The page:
Seacows

“SEA COWS,”  WALRUSES ON PEI?

                   While studying the map of the coast off of Fernwood, southwest of Bedeque, between Salutation Cove and Seven Mile Bay, I noticed a strange name: Seacow Head. I had seen this name for a pond near Tignish that we had explored years earlier. I had weird visions of what a seacow would be like. Was this some sort of mythological creature, or was this a joke that stuck in the annals of the Island? A little research answered my questions. Seacow is just another name for walrus. It is easy to conclude that if a land mass were named for the “seacow,” then there had to have been walruses at one time on PEI. And there were.

          The walrus has always captured our imaginations. They are huge mammals that grow to ten to twelve feet in length and weigh as much as a ton. Much like the sea lions of the coast of California that attract so many on-lookers, the walruses would sun bathe and snuggle their bodies against each other for comfort and security. They are social animals. Their 14-inch tusks, which really are long teeth, have long captured the covetous attention of humans. Their skin is a thick hide that covers a thick layer of blubber that in turn, protects the walrus from the cold. The hide is very tough and hairless. It is still used today for the sharpening of knives, as I saw at a knife factory in Pictou, Nova Scotia. These famous knife makers informed us that the walrus hide could only be obtained today through a government permit as it is an endangered species. The walrus population of the past was astounding. They inhabited much of the Maritimes in the hundreds of thousands. The record of the slaughter of the walrus is discouraging, if not horrifying. The Europeans prized the walrus for its ivory tusks as much as they hunted the African elephants. These tusks became known as “white gold,” for they were carved by artisans to provide the wealthy with all sorts of products. The hide of the Walrus became a major resource for leather products that needed strength and durability, such as harnesses and the drive belts of the water-driven mills. In addition, walrus blubber, when boiled, provided oil that was used in the making of soap and other products. Whale blubber and walrus blubber enjoyed profitable markets on the Island and  in Europe.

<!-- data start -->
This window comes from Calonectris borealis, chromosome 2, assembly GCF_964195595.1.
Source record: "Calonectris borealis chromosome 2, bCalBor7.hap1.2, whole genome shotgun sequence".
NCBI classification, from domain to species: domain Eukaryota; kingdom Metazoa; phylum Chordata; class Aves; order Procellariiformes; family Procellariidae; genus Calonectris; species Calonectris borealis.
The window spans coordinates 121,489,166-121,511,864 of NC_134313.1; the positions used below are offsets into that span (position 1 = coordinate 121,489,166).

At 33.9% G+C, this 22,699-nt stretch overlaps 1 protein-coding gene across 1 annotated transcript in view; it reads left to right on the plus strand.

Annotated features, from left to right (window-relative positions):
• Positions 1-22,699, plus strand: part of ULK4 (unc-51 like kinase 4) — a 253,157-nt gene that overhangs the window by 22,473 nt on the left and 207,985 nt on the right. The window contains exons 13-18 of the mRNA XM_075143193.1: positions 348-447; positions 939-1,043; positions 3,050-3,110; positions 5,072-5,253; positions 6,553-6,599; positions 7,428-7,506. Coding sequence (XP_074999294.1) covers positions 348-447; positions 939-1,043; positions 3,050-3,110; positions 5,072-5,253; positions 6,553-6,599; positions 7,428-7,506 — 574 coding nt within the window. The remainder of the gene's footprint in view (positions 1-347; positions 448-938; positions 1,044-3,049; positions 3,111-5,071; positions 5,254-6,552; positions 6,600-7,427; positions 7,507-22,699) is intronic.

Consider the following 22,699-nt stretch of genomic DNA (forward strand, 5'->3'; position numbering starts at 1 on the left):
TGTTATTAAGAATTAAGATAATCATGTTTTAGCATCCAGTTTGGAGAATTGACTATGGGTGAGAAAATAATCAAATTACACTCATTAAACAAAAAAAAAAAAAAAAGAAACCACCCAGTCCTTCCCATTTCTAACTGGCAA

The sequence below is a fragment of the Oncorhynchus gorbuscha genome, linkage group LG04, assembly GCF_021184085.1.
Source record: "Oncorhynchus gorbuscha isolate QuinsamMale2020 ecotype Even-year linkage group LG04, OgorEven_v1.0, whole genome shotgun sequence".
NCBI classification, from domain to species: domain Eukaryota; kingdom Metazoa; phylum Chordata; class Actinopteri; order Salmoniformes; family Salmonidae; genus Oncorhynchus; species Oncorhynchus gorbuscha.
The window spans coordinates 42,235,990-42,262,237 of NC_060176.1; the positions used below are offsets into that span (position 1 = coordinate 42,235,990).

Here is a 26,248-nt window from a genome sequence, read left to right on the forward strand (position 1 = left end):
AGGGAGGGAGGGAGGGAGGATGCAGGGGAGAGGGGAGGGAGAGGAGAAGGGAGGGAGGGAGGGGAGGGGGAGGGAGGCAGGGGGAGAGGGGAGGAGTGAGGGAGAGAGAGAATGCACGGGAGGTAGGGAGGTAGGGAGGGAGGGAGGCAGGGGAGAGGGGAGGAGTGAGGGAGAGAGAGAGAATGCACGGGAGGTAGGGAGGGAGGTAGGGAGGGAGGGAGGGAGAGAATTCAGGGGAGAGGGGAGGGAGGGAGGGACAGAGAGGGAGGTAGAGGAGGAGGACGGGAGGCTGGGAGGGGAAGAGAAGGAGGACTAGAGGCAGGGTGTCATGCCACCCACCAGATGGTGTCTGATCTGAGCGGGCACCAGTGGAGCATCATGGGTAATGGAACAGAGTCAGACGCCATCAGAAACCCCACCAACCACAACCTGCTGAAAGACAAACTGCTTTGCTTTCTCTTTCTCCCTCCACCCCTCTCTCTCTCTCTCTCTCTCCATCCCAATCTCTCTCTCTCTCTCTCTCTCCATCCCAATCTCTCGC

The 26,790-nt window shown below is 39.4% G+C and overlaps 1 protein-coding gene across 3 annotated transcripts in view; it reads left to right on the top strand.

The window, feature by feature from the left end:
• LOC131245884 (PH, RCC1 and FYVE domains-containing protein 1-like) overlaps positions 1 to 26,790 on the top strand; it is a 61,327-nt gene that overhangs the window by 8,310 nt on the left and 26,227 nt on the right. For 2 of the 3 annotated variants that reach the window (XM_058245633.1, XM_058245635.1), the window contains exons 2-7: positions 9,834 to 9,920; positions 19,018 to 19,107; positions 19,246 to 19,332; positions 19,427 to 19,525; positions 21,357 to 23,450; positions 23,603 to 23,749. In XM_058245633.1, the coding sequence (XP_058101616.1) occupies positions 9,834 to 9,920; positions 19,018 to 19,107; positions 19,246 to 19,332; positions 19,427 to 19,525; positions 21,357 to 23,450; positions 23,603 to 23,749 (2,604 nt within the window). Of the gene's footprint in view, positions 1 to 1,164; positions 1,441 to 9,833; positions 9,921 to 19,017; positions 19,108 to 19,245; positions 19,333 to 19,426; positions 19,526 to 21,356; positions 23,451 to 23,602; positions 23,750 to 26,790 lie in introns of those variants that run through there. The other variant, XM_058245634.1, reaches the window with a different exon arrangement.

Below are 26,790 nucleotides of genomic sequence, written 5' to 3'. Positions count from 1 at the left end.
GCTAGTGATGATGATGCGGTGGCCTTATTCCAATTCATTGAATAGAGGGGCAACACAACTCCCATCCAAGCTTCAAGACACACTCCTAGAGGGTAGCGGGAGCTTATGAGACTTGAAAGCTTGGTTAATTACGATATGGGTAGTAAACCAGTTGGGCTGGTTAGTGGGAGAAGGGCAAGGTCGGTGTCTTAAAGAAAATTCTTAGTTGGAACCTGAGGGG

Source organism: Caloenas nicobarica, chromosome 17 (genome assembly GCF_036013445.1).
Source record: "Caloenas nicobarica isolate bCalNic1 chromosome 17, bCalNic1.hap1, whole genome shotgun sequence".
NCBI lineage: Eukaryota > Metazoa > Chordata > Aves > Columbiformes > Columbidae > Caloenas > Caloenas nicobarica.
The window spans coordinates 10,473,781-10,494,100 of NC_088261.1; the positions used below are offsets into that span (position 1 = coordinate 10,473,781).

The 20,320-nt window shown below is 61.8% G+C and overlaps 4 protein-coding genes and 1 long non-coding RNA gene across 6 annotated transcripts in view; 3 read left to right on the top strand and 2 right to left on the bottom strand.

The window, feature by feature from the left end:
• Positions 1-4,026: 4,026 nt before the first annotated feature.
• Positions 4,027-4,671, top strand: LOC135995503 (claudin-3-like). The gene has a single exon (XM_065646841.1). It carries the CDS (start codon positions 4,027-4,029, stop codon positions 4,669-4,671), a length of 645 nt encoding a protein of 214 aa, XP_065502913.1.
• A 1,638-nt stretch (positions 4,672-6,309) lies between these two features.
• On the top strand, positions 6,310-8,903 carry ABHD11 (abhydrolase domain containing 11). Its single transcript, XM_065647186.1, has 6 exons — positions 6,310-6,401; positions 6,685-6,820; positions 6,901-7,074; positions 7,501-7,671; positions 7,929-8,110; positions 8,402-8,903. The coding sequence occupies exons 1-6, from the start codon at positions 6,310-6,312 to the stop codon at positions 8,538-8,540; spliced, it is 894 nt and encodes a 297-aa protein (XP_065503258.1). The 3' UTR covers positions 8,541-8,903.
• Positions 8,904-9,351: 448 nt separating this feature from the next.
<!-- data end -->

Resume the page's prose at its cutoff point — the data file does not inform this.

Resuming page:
The walruses were seriously hunted by the Portuguese as early as 1521. The killing of the seacows usually occurred on the coasts where the animals could not escape to the water. The slaughter of the walruses was enormous, so much so that the early government of the St. John colony attempted to curtail the annihilation by passing legislation that enacted fines to save the walruses as early as the 1760’s. The hopes of controlling the mass killing were not realized, for by the end of the 18th century, the walrus population in the Maritimes and on PEI, in particular, had all but vanished. Such a sorrowful record of human greed and destruction at the hands of a once bountiful and formidable sea creature. Today, seals populate the shores of the Island, but how I would love to spot a walrus luxuriating on a coastal rock.  Maybe someday.    

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